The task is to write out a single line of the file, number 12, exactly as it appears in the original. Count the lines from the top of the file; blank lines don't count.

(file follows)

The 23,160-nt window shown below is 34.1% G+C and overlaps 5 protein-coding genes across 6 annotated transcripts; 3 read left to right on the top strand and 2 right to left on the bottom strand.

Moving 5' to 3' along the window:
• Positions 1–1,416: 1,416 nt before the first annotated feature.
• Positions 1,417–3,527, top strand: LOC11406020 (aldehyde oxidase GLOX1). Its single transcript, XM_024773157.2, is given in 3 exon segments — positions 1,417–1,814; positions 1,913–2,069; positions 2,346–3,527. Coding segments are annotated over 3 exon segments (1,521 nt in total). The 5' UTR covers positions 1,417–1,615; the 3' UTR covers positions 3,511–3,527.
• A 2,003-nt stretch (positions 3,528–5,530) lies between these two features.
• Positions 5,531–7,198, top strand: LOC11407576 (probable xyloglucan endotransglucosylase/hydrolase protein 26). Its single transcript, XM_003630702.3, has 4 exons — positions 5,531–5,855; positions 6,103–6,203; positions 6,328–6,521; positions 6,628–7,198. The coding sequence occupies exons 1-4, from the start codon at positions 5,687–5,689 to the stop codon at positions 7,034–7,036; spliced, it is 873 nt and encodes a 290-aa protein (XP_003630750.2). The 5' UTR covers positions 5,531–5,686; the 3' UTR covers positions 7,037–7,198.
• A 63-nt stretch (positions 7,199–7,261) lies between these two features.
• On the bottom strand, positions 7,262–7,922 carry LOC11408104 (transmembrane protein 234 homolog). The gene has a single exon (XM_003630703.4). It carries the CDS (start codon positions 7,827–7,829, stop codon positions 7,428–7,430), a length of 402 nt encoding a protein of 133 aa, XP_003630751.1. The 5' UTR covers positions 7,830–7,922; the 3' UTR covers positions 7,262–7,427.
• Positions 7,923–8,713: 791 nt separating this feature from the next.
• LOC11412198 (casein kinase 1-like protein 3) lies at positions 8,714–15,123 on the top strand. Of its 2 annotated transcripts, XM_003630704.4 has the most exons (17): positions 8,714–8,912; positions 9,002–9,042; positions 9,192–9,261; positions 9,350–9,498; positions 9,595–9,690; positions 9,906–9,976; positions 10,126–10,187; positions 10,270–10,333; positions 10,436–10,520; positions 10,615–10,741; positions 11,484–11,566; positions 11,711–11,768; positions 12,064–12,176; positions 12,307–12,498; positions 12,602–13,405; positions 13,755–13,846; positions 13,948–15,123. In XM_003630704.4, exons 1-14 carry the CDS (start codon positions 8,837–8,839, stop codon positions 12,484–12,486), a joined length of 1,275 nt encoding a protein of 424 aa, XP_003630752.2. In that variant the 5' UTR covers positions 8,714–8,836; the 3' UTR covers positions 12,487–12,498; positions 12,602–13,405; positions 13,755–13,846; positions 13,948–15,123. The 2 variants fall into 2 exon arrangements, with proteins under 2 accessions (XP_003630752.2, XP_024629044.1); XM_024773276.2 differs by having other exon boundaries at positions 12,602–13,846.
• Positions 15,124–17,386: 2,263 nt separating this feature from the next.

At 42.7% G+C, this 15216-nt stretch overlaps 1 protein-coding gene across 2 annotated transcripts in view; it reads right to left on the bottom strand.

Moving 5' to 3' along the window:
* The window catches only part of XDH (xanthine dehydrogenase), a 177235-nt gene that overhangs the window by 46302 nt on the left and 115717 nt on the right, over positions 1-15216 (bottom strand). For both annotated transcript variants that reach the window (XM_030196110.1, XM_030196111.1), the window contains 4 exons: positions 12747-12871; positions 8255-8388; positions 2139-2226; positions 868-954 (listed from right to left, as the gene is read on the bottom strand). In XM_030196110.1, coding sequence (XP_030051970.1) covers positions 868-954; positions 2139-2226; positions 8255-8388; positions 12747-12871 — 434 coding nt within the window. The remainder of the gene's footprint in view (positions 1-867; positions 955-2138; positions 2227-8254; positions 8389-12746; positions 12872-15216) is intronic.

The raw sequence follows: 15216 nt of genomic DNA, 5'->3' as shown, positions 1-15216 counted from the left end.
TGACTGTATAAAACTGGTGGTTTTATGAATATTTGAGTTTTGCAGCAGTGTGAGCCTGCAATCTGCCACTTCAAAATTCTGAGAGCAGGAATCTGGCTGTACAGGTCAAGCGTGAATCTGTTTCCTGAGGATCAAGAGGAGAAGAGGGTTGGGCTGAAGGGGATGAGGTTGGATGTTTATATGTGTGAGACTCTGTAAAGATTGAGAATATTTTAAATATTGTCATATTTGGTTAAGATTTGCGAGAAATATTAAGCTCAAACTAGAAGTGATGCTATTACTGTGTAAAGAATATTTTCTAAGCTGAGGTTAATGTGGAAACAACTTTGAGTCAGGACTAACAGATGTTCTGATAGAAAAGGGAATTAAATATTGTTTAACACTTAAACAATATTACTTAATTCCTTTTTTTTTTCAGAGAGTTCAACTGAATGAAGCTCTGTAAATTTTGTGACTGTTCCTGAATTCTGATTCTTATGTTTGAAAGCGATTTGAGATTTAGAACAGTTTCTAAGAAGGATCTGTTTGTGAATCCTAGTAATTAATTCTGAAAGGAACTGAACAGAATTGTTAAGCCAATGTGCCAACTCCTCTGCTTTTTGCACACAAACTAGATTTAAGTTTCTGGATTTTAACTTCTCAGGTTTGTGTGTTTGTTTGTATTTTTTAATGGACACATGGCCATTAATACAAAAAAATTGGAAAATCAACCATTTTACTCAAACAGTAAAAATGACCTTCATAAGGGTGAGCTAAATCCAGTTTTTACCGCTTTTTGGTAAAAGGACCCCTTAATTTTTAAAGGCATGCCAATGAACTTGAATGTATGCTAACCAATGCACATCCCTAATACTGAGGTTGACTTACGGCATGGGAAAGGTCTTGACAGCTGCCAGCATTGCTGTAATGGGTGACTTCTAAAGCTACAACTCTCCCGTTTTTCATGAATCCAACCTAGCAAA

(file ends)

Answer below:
At 42.7% G+C, this 15216-nt stretch overlaps 1 protein-coding gene across 2 annotated transcripts in view; it reads right to left on the bottom strand.